“My job now is a good job. It still requires me to learn,” said Walker.

He noted, “It’s hard to get off the reservation because where are you going to go? Who do you know? You just have to take a chance. It was hard but I went to school. Got a good job now and I’m glad I did it.”

Adrianna Nicolay of Shiprock takes pride in her Diné identity at Willamette University in Salem, Oregon.

“Being a Diné student demands resilience. Higher education institutions were not designed for our people but we are resilient in that we insert ourselves into these spaces as we were instructed to by our ancestors,” said Nicolay.
She also discussed the challenges she faces at an institution where Diné bizaad is nowhere to be heard.

“Not hearing Diné bizaad on a daily basis like I do at home is the strangest thing,” she said.

Due to this experience she is motivated to find ways to continue speaking Diné at her university.

While youth are now encouraged to speak Diné in schools, parent Jenae Herrera struggled to learn the English language in boarding school during the mid-60s.

Jenae is the mother of Shandiin Herrera who attends Duke University in Durham, North Carolina. They are from Monument Valley, Utah.

Jenae stated, “My stories of getting an education through boarding schools, Christian placement homes and finally to a private Christian academy did have an impact on my daughter.”

Overall, Jenae felt that she had some heartbreaking experiences but also some memories she will always cherish during her time in school.

Jenae noted, “The backlash that so many (boarding school students) felt in those early days towards boarding school institutions were evident.”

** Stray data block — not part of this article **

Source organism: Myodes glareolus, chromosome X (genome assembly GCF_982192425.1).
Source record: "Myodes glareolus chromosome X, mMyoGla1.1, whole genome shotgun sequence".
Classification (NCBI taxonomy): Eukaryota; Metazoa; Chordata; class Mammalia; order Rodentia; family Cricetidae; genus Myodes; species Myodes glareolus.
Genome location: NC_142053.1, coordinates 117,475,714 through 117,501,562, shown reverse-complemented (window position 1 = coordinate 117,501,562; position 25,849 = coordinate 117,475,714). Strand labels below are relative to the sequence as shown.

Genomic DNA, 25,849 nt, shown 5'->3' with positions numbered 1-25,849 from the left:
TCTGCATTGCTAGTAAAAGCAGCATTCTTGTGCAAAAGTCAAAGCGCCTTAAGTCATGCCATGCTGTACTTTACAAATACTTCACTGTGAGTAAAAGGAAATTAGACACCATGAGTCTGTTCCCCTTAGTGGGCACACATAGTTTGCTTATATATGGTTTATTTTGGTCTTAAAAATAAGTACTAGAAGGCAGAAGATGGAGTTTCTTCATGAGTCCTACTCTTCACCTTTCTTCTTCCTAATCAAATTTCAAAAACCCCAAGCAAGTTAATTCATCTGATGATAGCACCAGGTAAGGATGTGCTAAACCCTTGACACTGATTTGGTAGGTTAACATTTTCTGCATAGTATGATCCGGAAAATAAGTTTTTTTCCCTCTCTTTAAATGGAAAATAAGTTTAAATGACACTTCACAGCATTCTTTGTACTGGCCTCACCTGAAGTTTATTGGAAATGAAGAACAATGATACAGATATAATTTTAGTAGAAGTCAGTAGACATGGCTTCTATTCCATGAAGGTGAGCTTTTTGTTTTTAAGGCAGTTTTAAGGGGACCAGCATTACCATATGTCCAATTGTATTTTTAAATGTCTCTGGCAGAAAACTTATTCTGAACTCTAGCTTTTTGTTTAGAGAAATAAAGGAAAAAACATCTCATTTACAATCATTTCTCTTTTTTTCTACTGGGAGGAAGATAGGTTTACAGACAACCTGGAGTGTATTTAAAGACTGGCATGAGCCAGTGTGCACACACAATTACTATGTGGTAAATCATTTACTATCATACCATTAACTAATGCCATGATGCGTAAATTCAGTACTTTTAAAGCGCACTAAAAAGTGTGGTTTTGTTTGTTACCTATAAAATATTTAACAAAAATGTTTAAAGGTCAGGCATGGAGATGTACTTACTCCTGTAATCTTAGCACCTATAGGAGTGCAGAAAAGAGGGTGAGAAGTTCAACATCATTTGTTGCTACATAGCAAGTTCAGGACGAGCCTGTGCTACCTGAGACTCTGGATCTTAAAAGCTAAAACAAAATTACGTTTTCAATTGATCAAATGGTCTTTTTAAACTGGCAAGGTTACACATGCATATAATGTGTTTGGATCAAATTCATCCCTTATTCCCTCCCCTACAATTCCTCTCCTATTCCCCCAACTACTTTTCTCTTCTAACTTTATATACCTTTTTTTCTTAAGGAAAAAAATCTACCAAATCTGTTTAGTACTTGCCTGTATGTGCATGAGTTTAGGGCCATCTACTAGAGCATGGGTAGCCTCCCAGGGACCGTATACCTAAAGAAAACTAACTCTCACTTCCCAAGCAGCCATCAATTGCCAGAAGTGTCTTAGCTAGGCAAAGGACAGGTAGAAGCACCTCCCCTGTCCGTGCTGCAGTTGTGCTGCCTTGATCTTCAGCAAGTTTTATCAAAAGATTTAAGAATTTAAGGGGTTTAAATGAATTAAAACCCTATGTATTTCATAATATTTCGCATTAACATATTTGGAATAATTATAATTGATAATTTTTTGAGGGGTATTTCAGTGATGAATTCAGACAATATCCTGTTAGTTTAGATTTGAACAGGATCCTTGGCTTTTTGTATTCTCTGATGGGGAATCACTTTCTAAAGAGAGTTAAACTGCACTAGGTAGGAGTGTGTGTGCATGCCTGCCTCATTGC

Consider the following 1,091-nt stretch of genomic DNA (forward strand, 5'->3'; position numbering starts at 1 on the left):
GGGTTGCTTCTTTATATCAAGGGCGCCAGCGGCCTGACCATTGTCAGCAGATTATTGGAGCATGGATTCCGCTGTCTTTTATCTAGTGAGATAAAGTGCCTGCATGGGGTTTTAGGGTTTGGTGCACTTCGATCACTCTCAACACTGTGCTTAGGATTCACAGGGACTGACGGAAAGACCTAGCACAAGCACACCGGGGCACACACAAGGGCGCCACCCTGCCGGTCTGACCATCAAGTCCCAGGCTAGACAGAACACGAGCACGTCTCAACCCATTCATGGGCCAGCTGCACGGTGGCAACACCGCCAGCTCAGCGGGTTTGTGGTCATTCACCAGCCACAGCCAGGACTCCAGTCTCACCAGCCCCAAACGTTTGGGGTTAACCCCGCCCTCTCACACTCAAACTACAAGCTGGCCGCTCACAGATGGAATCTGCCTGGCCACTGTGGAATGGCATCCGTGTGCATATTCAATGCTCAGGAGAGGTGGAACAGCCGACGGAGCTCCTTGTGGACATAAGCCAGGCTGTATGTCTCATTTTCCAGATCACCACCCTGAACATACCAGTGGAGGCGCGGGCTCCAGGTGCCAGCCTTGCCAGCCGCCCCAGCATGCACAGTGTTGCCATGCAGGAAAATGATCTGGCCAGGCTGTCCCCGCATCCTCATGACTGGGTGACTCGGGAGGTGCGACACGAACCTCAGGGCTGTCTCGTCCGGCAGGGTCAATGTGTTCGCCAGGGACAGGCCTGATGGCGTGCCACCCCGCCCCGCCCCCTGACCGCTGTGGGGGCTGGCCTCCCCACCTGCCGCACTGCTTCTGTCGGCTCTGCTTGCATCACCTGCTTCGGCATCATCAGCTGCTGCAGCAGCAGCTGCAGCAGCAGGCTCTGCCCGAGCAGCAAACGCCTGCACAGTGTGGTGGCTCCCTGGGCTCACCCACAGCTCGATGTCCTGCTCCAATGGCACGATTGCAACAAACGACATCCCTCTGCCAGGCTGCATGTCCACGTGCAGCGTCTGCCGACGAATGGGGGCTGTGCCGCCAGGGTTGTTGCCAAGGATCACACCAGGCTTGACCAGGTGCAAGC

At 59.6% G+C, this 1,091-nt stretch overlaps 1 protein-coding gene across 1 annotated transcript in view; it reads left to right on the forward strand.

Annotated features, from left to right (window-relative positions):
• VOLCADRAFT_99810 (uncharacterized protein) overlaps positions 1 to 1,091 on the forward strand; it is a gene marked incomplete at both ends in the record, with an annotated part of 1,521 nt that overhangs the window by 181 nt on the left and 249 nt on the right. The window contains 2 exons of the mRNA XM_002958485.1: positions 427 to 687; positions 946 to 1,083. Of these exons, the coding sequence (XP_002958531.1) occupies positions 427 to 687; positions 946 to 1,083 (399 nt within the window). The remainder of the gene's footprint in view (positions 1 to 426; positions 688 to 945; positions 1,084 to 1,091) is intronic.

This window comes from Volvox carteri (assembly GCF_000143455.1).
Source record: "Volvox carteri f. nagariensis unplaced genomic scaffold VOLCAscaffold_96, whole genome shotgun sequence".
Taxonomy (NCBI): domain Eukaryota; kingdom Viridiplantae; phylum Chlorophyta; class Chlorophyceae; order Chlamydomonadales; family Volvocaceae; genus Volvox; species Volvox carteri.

When Shandiin asked her mother Jenae what word she would use to describe her educational journey, she said, “desperate.”

“Desperate to learn, desperate to flee, but always desperate to climb that ladder so that someday my kids would not have to struggle as I had to get an education,” she said.

Shandiin is a junior majoring in public policy with a minor in cultural anthropology.

Skyenne M. Soriano is a freshman at Smith College in Northampton, Massachusetts, and is from Window Rock and Santa Ana, California. Soriano thanks her fourth-grade teacher Mrs. Hanks for supporting her college career at around age nine.

“Mrs. Hanks gave me my first hopes about college. I knew no matter where or how, I was going to college,” stated Soriano. “I think what impacted me greatly was that I had the opportunities my parents didn’t have.”

Through her parents’ sacrifices, Soriano is able to love education.

“I have to be selfish with my education,” she said. “It is hands-down the definite choice that I don’t regret. I love where I am.”

Soriano does not take her schooling for granted; she plans to be someone like Mrs. Hanks.

“I’ll inspire a few nine-year-olds just as Mrs. Hanks did for me,” noted Soriano. “I’m determined to continue my education because I desire to help others. People are always going to need help.”

Gift packages for all 11 students included items such as laundry detergent, dryer sheets, toothbrush, toothpaste, dental floss, gift card, energy bar, Navajo tea, Cracker Jacks, popcorn ball, study snack, school supplies, and more.

The remaining college gift packages will be taken to KTNN for radio listeners who qualify as current Navajo college students or are parents of current Navajo college students.